Monday, 30 May 2011
If' you've not been through the 'Peer's Entrance' at Westminster you might be surprised (as I was) to find the guy behind reception wearing white tie and tails. Then after the inevitable photo ID and security scan, you find yourself in a large cloakroom. Each member of the Lords has a coat-peg and like Primary School, each has their name by in so they don't lose their coat.
I've no idea if he arrived there because he was 'chosen' or if in fact he threw his hat into the ring. I guess it was a bit of both. Clearly though the place has beaten him and the crusty old farts who form the bulk of inhabitants will feel they've won. After all, who wants someone to challenge the status quo, demand change and present very cogent arguments for what for many must look like rocking the boat.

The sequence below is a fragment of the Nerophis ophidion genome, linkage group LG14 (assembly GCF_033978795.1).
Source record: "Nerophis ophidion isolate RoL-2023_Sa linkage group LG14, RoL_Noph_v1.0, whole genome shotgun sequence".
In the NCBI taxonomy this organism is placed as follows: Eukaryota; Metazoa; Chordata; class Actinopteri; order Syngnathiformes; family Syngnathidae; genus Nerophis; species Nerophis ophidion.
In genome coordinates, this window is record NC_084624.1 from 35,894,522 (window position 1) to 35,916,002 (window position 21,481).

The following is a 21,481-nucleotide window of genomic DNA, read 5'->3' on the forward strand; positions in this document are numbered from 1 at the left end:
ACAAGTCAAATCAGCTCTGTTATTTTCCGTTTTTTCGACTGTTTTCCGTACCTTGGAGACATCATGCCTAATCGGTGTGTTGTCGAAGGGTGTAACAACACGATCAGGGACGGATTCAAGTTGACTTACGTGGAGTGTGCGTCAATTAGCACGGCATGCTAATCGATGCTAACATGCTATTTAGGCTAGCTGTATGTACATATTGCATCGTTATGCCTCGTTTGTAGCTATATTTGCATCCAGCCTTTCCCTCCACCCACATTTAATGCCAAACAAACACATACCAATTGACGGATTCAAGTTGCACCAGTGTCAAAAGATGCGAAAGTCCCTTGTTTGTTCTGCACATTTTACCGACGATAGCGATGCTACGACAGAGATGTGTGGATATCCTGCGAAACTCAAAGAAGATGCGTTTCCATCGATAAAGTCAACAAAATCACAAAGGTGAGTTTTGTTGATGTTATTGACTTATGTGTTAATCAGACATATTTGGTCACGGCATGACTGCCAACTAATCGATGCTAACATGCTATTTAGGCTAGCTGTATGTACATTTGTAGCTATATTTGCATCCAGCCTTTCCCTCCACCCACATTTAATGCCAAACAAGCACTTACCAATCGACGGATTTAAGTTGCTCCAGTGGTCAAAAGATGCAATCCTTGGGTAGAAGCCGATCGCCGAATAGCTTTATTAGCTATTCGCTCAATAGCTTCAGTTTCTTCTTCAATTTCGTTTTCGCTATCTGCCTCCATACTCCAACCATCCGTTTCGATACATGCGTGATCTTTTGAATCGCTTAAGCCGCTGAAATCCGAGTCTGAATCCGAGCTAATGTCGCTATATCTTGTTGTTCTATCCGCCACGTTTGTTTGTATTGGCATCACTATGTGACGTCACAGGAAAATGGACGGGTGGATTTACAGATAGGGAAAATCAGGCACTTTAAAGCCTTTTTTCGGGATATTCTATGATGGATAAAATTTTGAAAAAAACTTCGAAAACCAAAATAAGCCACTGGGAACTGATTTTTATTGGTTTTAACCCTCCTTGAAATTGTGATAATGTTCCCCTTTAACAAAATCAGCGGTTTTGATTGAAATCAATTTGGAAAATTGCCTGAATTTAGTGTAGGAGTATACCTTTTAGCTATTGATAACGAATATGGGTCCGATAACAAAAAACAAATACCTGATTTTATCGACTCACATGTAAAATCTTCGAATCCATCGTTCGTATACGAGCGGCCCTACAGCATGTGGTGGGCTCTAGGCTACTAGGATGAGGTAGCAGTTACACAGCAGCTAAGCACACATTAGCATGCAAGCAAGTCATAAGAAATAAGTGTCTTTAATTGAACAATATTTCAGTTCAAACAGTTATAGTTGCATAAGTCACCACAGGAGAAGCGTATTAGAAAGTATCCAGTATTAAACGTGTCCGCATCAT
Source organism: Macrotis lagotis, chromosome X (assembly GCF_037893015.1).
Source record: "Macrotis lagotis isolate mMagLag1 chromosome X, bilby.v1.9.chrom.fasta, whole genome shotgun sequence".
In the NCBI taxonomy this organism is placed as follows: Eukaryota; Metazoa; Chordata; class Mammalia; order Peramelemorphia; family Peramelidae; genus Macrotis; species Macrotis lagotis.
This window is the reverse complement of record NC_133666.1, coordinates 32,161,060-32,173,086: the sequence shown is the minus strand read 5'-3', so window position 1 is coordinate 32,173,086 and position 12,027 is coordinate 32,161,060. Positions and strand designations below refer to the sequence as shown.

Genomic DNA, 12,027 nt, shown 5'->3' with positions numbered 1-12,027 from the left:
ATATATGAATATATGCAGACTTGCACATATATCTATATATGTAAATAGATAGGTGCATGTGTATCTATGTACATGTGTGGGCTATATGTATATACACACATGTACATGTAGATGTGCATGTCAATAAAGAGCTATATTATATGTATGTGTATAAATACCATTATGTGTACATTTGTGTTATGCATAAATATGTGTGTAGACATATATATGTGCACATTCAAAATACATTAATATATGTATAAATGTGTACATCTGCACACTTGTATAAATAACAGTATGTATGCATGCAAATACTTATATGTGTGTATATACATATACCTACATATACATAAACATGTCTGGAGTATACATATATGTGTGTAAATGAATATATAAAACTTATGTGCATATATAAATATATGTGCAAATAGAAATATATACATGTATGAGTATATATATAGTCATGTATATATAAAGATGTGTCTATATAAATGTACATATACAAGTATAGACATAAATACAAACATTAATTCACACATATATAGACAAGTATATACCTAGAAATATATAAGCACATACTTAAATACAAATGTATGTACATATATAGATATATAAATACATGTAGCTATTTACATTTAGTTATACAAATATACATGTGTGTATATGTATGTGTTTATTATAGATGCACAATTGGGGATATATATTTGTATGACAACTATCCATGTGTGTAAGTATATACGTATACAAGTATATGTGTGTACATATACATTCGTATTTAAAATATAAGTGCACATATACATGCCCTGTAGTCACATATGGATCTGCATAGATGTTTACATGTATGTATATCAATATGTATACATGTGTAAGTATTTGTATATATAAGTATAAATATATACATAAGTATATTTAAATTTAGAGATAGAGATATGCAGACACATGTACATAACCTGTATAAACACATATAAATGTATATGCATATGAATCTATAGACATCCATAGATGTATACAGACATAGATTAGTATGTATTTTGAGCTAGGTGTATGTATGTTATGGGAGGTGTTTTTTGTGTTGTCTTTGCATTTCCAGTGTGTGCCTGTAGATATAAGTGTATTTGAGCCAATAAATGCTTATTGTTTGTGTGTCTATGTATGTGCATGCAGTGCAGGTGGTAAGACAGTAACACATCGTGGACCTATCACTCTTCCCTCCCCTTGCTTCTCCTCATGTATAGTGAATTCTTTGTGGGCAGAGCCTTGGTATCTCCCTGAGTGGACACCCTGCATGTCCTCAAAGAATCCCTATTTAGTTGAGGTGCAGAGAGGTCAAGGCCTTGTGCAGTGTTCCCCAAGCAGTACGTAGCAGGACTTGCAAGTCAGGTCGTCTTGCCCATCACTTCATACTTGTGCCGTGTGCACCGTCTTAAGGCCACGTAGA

I wondered what could have gone wrong and quickly realised that Nat had made a big mistake on day one. A mistake from which he never recovered. You see he was expecting to be paid, not unreasonably, but was told that the quota for paid Cabinet Office advisers was full. He took this at face value, worked for free and the rest is now history. To do 'Big Society' you have to challenge the status quo, bend the rules and sometimes overturn tradition.
Someone told me that the quota system for paid advisers was a Tory move to counter the massive influx of paid advisers hired by the Labour administration, but that's politic, not pragmatism. Big Society is not political; it's about doing what's right so that the masses of frustrated folk trying to make a difference at grassroots level can actually succeed.
Now Nat's hanging his hat on the Community Foundation Network coat peg. Here I know he'll be able to move on and make the difference he is clearly capable of delivering. What's more I'll be there helping him where I can, as I too work closely with the Community Foundation movement.
In three weeks time, I'm meeting Nick Hurd to talk Big Society. Do you think I should drop a few hints about my future role?